The U.S. House Committee on Oversight and Reform sent a letter to the Federal Trade Commission on Tuesday saying the Washington Commanders engaged in potentially unlawful financial conduct, and the NFL plans to look into the most serious allegations.
The committee found evidence of deceptive business practice over the span of more than a decade, including withholding ticket revenue from visiting teams and refundable deposits from fans.
In the letter obtained by The Associated Press, the committee outlined through the testimony of former employees and access to emails and documents a pattern of financial impropriety by owner Dan Snyder and team executives. At one point in 2016, the committee said the team retained up to $5 million from 2,000 season-ticket holders while also concealing sharable revenue from the league.
An NFL spokesman said the league has engaged former Securities and Exchange Commission chair Mary Jo White “to review the most serious matters raised by the committee.” She chaired the SEC from 2013-17.
One former employee testified before Congress saying the team had two separate financial books: one with underreported ticket revenue that went to the NFL and the full, complete picture. According to testimony, Snyder was aware of the numbers shared with the league while also being privy to the actual data.
The business practice was known as “juice” inside Washington's front office. And, if correct, it could spell significant trouble for Snyder and the Commanders.
Ticket revenue is shared among all 32 NFL teams, with 40% of it deposited in a visiting team fund. Such money is among the pillars of the league’s revenue-sharing commitment.
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A team spokeswoman said there was no new comment and referred to the statement from March 31: “The team categorically denies any suggestion of financial impropriety of any kind at any time.”
"We adhere to strict internal processes that are consistent with industry and accounting standards, are audited annually by a globally respected independent auditing firm, and are also subject to regular audits by the NFL. We continue to cooperate fully with the Committee’s work.”
The House Oversight Committee said it is sharing documents with the FTC because the commission has the authority to investigate unfair or deceptive business practices and determine if any laws were broken.
“We request that you take any other action you deem necessary to ensure that all funds are returned to their rightful owners and that those responsible are held accountable for their conduct,” said the letter signed by committee chairwoman Carolyn B. Maloney and economic and consumer policy subcommittee chairman Raja Krishnamoorthi.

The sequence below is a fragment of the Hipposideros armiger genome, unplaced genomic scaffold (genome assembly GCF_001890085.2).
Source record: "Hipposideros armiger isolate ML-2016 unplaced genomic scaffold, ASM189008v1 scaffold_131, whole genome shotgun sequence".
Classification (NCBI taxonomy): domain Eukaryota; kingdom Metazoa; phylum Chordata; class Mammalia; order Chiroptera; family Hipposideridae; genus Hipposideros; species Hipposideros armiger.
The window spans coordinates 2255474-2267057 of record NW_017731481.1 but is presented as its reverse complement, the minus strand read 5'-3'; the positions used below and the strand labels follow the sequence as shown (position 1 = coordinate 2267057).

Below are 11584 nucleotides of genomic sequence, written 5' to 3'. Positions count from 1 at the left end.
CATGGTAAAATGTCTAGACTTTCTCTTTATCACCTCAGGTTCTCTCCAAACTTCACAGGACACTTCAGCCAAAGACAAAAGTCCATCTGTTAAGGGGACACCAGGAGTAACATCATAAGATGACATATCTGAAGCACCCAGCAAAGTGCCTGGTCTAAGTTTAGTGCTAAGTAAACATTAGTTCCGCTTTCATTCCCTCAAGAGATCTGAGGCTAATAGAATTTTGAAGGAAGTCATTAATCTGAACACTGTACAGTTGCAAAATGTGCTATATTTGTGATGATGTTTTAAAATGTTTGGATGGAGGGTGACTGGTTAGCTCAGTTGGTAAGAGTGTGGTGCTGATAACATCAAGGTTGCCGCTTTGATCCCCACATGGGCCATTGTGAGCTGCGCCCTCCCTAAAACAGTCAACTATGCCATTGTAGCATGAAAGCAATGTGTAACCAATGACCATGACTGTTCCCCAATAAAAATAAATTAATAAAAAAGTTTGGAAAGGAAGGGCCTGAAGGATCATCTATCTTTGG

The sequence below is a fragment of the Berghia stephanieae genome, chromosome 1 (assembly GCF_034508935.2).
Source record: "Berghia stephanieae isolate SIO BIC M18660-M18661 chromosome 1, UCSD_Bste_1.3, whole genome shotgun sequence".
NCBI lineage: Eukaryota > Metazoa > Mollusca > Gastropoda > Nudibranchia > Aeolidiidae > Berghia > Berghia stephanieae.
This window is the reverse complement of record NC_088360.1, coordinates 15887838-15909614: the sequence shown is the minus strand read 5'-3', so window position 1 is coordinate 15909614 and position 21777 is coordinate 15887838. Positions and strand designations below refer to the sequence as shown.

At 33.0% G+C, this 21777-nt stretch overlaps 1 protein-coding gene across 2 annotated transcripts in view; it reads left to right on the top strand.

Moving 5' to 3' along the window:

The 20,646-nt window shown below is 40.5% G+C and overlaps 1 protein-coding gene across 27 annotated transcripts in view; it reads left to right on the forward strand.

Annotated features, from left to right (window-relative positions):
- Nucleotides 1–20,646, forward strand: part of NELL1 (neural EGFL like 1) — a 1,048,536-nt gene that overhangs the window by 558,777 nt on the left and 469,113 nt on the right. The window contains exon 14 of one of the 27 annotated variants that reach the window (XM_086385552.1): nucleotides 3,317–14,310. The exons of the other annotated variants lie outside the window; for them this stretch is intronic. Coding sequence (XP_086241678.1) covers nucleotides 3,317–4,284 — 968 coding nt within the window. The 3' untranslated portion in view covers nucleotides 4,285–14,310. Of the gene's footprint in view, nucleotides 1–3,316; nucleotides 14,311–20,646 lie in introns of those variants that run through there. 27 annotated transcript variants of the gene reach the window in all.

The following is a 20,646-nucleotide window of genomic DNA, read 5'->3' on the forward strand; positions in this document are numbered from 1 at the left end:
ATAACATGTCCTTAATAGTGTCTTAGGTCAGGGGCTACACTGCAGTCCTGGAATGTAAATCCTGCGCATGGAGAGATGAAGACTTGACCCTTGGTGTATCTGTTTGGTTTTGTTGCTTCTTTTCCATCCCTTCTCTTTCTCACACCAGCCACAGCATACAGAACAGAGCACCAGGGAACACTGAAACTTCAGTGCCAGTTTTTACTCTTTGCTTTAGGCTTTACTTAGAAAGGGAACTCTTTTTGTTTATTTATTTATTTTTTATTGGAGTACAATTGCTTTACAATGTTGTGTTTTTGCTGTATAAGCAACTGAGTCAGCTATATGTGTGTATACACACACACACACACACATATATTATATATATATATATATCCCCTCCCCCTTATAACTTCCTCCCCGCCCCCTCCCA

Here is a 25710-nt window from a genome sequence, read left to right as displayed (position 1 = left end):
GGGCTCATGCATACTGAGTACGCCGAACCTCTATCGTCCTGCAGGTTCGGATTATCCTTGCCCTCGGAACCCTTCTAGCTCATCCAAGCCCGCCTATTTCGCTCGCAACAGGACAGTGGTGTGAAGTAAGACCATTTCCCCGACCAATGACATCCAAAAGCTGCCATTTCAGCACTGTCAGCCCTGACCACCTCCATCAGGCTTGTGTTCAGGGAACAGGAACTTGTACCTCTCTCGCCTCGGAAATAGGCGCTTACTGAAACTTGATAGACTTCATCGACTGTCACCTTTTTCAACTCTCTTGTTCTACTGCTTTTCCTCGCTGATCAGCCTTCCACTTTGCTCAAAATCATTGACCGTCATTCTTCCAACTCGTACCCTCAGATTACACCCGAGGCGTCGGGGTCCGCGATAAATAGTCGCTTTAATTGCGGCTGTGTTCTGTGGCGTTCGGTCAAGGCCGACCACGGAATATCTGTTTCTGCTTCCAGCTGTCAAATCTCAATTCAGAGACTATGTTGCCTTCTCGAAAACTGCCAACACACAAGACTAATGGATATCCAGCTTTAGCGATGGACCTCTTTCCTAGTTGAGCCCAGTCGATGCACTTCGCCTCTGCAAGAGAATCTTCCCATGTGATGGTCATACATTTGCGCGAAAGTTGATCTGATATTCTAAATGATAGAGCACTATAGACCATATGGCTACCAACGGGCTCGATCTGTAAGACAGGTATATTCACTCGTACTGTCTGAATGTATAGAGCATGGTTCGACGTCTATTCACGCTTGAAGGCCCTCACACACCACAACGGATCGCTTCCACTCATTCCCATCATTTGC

The letter is addressed to FTC chair Lina M. Khan but was also sent to the attorneys general of Maryland, Virginia and the District of Columbia, and NFL Commissioner Roger Goodell.
Congress launched an investigation into the team's workplace misconduct after the league did not release a report detailing the findings of an independent probe into the matter. The committee said the NFL and the team “have taken steps to withhold key documents and information.”
An NFL spokesman said the league continues to cooperate and has provided more than 210,000 pages of documents.
Investigators' inability to get all the information they wanted led them to seek testimony and documents in other ways. The committee said its investigation uncovered everything from “pervasive sexual harassment and other workplace misconduct to potential financial misconduct."
According to testimony, financial misconduct included making it intentionally difficult for season-ticket holders to recoup refundable deposit money, counting some of those leftover funds as a different kind of revenue that doesn't need to be shared with the league, and shifting money from ticket sales for NFL games to other events at FedEx Field as a way of hiding that money from the league.
The committee in the letter shared spreadsheet data showing evidence of deposits that were not returned. Citing emails and the testimony of longtime vice president of sales and customer service Jason Friedman, ticket sales from Washington games were shifted to a 2013 Kenny Chesney concert and a 2014 Navy-Notre Dame college football game as a way to “juice” revenue and keep it off the books shared with the NFL.
When word first surfaced in early April about the team withholding ticket revenue, the team released a statement denying that report and added: “Anyone who offered testimony suggesting a withholding of revenue has committed perjury, plain and simple.” Lawyer Lisa Banks, who represents Friedman, said the team defamed her client, who testified truthfully “with evidence.”
After the committee sent the letter to the FTC, Banks and lawyer Debra Katz, who represent more than 40 former employees, called it “damning.”
“It’s clear that the team’s misconduct goes well beyond the sexual harassment and abuse of employees already documented and has also impacted the bottom line of the NFL, other NFL owners, and the team’s fans,” they said in a statement. “We are proud of our many clients who have come forward at great personal risk to reveal the truth and bring us closer to total transparency about the full extent of the dysfunction at the Washington Commanders.”
Associated Press reporter Farnoush Amiri contributed.
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